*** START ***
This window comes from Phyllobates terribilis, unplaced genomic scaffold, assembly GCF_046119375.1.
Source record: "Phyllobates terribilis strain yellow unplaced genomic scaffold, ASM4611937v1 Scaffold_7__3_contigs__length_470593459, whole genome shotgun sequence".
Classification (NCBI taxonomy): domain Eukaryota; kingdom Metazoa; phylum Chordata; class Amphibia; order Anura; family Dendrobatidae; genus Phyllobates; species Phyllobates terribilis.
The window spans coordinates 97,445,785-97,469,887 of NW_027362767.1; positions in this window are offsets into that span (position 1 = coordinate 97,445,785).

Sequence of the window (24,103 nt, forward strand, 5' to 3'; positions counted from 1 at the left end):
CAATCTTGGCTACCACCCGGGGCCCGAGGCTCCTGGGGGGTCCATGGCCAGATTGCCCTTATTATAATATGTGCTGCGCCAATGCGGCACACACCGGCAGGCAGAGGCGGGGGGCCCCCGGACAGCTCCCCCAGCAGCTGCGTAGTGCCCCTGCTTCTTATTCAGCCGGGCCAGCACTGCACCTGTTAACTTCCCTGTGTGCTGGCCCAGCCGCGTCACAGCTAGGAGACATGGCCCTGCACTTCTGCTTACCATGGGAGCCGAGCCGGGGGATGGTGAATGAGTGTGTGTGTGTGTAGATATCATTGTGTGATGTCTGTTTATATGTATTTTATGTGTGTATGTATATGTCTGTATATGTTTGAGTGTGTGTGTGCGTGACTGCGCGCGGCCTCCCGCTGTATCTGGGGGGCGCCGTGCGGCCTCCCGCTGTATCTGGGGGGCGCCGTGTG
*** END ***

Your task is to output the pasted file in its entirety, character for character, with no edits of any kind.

This window comes from Phyllobates terribilis, unplaced genomic scaffold, assembly GCF_046119375.1.
Source record: "Phyllobates terribilis strain yellow unplaced genomic scaffold, ASM4611937v1 Scaffold_7__3_contigs__length_470593459, whole genome shotgun sequence".
Classification (NCBI taxonomy): domain Eukaryota; kingdom Metazoa; phylum Chordata; class Amphibia; order Anura; family Dendrobatidae; genus Phyllobates; species Phyllobates terribilis.
The window spans coordinates 97,445,785-97,469,887 of NW_027362767.1; positions in this window are offsets into that span (position 1 = coordinate 97,445,785).

Sequence of the window (24,103 nt, forward strand, 5' to 3'; positions counted from 1 at the left end):
CAATCTTGGCTACCACCCGGGGCCCGAGGCTCCTGGGGGGTCCATGGCCAGATTGCCCTTATTATAATATGTGCTGCGCCAATGCGGCACACACCGGCAGGCAGAGGCGGGGGGCCCCCGGACAGCTCCCCCAGCAGCTGCGTAGTGCCCCTGCTTCTTATTCAGCCGGGCCAGCACTGCACCTGTTAACTTCCCTGTGTGCTGGCCCAGCCGCGTCACAGCTAGGAGACATGGCCCTGCACTTCTGCTTACCATGGGAGCCGAGCCGGGGGATGGTGAATGAGTGTGTGTGTGTGTAGATATCATTGTGTGATGTCTGTTTATATGTATTTTATGTGTGTATGTATATGTCTGTATATGTTTGAGTGTGTGTGTGCGTGACTGCGCGCGGCCTCCCGCTGTATCTGGGGGGCGCCGTGCGGCCTCCCGCTGTATCTGGGGGGCGCCGTGTG